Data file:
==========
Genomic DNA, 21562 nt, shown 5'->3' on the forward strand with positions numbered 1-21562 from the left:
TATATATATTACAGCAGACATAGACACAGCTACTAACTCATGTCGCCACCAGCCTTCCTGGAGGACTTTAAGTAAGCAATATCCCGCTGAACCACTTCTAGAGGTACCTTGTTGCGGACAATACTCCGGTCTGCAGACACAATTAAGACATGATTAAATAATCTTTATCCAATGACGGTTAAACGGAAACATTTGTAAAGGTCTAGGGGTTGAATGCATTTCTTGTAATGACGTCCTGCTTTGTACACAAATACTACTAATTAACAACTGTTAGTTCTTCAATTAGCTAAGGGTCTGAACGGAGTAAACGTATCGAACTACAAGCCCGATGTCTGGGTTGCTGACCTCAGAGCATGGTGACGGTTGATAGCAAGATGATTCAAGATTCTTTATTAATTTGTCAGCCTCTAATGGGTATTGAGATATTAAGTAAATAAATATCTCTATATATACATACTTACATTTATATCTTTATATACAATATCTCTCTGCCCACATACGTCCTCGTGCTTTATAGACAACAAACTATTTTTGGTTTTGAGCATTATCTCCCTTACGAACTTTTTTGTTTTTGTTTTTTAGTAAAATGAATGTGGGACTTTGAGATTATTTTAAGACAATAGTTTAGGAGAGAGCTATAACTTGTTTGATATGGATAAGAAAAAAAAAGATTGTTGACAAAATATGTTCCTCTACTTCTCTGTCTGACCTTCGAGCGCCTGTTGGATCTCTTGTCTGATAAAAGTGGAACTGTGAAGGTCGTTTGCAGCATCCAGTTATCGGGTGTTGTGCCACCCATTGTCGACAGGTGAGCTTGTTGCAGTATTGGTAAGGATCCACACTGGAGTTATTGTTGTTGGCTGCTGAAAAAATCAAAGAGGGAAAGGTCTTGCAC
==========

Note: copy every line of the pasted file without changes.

Genomic DNA, 21562 nt, shown 5'->3' on the forward strand with positions numbered 1-21562 from the left:
TATATATATTACAGCAGACATAGACACAGCTACTAACTCATGTCGCCACCAGCCTTCCTGGAGGACTTTAAGTAAGCAATATCCCGCTGAACCACTTCTAGAGGTACCTTGTTGCGGACAATACTCCGGTCTGCAGACACAATTAAGACATGATTAAATAATCTTTATCCAATGACGGTTAAACGGAAACATTTGTAAAGGTCTAGGGGTTGAATGCATTTCTTGTAATGACGTCCTGCTTTGTACACAAATACTACTAATTAACAACTGTTAGTTCTTCAATTAGCTAAGGGTCTGAACGGAGTAAACGTATCGAACTACAAGCCCGATGTCTGGGTTGCTGACCTCAGAGCATGGTGACGGTTGATAGCAAGATGATTCAAGATTCTTTATTAATTTGTCAGCCTCTAATGGGTATTGAGATATTAAGTAAATAAATATCTCTATATATACATACTTACATTTATATCTTTATATACAATATCTCTCTGCCCACATACGTCCTCGTGCTTTATAGACAACAAACTATTTTTGGTTTTGAGCATTATCTCCCTTACGAACTTTTTTGTTTTTGTTTTTTAGTAAAATGAATGTGGGACTTTGAGATTATTTTAAGACAATAGTTTAGGAGAGAGCTATAACTTGTTTGATATGGATAAGAAAAAAAAAGATTGTTGACAAAATATGTTCCTCTACTTCTCTGTCTGACCTTCGAGCGCCTGTTGGATCTCTTGTCTGATAAAAGTGGAACTGTGAAGGTCGTTTGCAGCATCCAGTTATCGGGTGTTGTGCCACCCATTGTCGACAGGTGAGCTTGTTGCAGTATTGGTAAGGATCCACACTGGAGTTATTGTTGTTGGCTGCTGAAAAAATCAAAGAGGGAAAGGTCTTGCAC